Nevertheless, service automation frees up more time for support engineers to focus on more complex and demanding issues, which is also very beneficial for customers.
If customers cannot find the right answer themselves through self-service tools, like SAP Knowledge Base Articles or via a chat bot, they will still want to be able to reach out to support or a service engineer right away. Most importantly, customers expect a completely seamless transition from automated, unassisted services to assisted service and human-to-human interaction without the need to switch channels or the risk of losing any information along the process.
In addition to all this, the role of service and support experts will also change over time, becoming more and more like a trusted advisor for customers instead of only fighting the fire when it is already there.
What are the most important steps to meet customer expectations when taking service automation to the next level?
The customer needs to be at the center of the entire process. Even when developing new tools, vendors need to take an outside-in perspective, meaning not trying to tell the customer what is good for them but to transform customer needs and expectations into seamless, fast, and convenient service and support.
Vendors also need to understand that a purely cost-driven transformation to cut down service calls and with it the cost of service, is not the best approach to achieve sustainable change in service and engagement models. A cost-driven approach supports an inside-out perspective and does not put the customer at the center, most likely resulting in decreased customer satisfaction and customer success. In the end, this would have a negative impact on vendor business results.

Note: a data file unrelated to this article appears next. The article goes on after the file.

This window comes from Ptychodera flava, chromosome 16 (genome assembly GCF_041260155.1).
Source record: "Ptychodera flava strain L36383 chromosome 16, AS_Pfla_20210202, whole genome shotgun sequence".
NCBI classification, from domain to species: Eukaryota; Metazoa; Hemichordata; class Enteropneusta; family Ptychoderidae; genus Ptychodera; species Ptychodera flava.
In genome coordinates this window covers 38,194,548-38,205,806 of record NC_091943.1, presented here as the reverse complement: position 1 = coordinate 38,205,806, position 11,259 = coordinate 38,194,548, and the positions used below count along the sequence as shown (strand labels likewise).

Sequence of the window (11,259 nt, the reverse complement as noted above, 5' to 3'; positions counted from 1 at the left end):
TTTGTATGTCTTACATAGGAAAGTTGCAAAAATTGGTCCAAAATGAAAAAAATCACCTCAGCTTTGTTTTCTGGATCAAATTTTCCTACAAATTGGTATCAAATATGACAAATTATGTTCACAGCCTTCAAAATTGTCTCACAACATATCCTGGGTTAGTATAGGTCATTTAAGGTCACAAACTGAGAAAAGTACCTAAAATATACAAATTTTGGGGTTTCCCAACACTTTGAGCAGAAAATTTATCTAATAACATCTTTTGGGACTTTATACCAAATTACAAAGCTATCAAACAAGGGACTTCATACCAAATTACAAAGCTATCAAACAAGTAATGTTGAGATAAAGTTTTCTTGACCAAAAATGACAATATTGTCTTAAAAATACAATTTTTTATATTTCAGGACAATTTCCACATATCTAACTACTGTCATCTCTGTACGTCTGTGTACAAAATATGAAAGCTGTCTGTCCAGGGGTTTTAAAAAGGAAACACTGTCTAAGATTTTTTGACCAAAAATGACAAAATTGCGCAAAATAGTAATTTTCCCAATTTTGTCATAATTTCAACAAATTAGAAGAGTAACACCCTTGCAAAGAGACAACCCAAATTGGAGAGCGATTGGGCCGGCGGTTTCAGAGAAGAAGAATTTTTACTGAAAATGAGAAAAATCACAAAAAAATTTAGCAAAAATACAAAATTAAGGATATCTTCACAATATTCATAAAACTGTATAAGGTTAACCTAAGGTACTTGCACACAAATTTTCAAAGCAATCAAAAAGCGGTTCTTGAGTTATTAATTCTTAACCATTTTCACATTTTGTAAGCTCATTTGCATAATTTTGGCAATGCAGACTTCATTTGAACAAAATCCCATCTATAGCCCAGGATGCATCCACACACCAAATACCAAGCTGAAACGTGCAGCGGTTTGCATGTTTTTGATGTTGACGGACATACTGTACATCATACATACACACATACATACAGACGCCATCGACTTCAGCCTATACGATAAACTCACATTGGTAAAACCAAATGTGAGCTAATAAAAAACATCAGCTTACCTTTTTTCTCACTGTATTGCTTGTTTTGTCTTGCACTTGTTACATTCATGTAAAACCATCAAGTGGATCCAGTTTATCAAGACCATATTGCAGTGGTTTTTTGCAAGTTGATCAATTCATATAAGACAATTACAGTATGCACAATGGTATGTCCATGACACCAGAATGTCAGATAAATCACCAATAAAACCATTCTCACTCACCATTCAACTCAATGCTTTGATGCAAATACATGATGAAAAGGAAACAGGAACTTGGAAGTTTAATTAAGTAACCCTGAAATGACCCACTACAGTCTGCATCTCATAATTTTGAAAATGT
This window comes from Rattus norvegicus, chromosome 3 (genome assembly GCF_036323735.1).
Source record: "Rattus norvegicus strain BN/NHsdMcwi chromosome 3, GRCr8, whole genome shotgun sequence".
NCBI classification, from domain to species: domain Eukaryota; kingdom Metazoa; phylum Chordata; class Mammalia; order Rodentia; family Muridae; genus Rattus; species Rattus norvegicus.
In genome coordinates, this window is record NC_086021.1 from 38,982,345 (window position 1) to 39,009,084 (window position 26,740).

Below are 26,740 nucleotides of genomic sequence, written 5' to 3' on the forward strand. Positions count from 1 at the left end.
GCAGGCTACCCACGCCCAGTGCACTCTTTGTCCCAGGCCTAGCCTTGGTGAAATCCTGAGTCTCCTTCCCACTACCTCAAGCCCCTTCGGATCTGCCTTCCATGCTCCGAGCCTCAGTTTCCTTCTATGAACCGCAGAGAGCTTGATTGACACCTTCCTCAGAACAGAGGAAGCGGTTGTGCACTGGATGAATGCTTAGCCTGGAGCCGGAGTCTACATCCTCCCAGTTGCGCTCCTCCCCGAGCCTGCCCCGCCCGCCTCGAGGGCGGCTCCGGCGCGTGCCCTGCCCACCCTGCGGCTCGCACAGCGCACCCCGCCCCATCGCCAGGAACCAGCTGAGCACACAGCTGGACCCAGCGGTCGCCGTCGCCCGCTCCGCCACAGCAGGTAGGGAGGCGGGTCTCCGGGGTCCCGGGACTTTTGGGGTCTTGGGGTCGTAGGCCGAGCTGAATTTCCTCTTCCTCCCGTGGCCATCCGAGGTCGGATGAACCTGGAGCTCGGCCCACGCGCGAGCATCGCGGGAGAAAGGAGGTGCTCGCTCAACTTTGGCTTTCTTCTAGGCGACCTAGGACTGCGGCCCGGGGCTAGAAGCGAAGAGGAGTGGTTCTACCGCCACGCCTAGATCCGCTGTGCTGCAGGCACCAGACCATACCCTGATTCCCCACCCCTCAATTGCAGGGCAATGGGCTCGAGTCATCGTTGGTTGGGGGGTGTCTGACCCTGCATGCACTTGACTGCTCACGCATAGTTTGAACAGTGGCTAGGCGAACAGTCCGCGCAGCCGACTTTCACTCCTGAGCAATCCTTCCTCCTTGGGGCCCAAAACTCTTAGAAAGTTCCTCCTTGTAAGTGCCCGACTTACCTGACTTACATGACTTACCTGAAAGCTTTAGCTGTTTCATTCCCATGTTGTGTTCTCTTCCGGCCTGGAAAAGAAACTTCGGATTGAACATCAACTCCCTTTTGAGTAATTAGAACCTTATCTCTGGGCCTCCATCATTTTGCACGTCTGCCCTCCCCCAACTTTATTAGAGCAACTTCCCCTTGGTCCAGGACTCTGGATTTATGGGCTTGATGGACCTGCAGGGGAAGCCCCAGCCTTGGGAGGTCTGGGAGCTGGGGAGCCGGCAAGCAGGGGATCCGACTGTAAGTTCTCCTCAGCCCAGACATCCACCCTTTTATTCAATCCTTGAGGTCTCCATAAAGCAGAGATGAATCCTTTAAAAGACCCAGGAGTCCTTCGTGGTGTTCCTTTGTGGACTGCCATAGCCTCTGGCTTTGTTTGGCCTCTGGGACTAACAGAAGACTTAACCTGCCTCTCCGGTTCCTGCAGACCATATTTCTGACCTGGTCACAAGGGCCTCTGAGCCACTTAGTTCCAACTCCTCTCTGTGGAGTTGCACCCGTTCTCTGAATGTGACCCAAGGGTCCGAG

Additionally, there needs to be a sustainable investment into new technologies, like AI and machine learning, to deliver on customer needs and expectations. At SAP, my team and I focus on AI-driven service and support solutions and features. This includes the development and rollout of AI-embedded service processes, chat bots, conversational UI’s, like in SAP’s built-in support functionality with virtual assistants like SAP CoPilot, and incident-solution matching based on machine learning for intelligent search.
Have AI and machine learning capabilities already been fully explored or will there be more to come in the near future?
Looking at what has already been achieved, it might seem that we have explored a lot of opportunities around what those technologies offer. But considering the fact that AI- and machine learning-based tools get better and better with the more data they can use, I would say we are still at the beginning of this journey.
Our goal is to build algorithms with advanced models for analysis and to transform AI insights into better customer service and improved service processes. More efficient service operations is a continuous innovation process.
With regard to service automation at SAP, we are currently testing automated ticket categorization and intelligent incident routing or scheduling to engage with field-service resources when needed to provide a predictive maintenance and service experience to our customers. In addition, our AI-driven process automation will also be leveraged for more complex case management and highly repetitive, service process workflows.
Do you have any predictions for the future of AI- and machine learning-driven service and support automation?
Looking into the near future, I believe that chat bots will remain the hottest topic. They will finally automate the entire customer interaction and even mimic human interaction.Customer-service interactions will be managed more and more by AI-driven tools and processes.
Processes in service and support will become faster, safer, more predictive, and, with regard to technical problems or questions, even preventive.
Sophia Stolze is communications lead of External Communication for Customer Success Services at SAP.
*Gartner: Plan Now for Critical Shifts in Customer Interaction Patterns